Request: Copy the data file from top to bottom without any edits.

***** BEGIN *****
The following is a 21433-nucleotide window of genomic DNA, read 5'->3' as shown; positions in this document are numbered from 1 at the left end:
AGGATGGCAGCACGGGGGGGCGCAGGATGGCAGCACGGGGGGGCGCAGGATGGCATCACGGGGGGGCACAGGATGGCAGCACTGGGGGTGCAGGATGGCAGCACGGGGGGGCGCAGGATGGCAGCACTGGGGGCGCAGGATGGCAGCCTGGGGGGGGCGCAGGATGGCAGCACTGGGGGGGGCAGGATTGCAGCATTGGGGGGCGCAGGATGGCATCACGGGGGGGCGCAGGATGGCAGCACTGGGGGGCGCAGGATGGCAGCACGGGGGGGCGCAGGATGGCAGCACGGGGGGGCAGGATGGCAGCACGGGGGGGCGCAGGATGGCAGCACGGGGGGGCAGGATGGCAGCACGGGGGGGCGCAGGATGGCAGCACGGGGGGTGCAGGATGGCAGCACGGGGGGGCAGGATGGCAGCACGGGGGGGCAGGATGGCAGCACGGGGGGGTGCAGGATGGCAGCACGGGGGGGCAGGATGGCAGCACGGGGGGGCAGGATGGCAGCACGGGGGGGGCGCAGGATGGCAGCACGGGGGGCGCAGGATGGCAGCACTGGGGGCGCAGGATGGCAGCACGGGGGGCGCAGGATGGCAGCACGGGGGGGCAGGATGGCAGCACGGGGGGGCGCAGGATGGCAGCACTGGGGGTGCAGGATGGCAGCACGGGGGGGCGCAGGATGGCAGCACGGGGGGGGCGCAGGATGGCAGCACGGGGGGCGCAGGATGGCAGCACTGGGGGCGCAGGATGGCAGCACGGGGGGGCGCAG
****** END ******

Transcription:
The following is a 21433-nucleotide window of genomic DNA, read 5'->3' as shown; positions in this document are numbered from 1 at the left end:
AGGATGGCAGCACGGGGGGGCGCAGGATGGCAGCACGGGGGGGCGCAGGATGGCATCACGGGGGGGCACAGGATGGCAGCACTGGGGGTGCAGGATGGCAGCACGGGGGGGCGCAGGATGGCAGCACTGGGGGCGCAGGATGGCAGCCTGGGGGGGGCGCAGGATGGCAGCACTGGGGGGGGCAGGATTGCAGCATTGGGGGGCGCAGGATGGCATCACGGGGGGGCGCAGGATGGCAGCACTGGGGGGCGCAGGATGGCAGCACGGGGGGGCGCAGGATGGCAGCACGGGGGGGCAGGATGGCAGCACGGGGGGGCGCAGGATGGCAGCACGGGGGGGCAGGATGGCAGCACGGGGGGGCGCAGGATGGCAGCACGGGGGGTGCAGGATGGCAGCACGGGGGGGCAGGATGGCAGCACGGGGGGGCAGGATGGCAGCACGGGGGGGTGCAGGATGGCAGCACGGGGGGGCAGGATGGCAGCACGGGGGGGCAGGATGGCAGCACGGGGGGGGCGCAGGATGGCAGCACGGGGGGCGCAGGATGGCAGCACTGGGGGCGCAGGATGGCAGCACGGGGGGCGCAGGATGGCAGCACGGGGGGGCAGGATGGCAGCACGGGGGGGCGCAGGATGGCAGCACTGGGGGTGCAGGATGGCAGCACGGGGGGGCGCAGGATGGCAGCACGGGGGGGGCGCAGGATGGCAGCACGGGGGGCGCAGGATGGCAGCACTGGGGGCGCAGGATGGCAGCACGGGGGGGCGCAG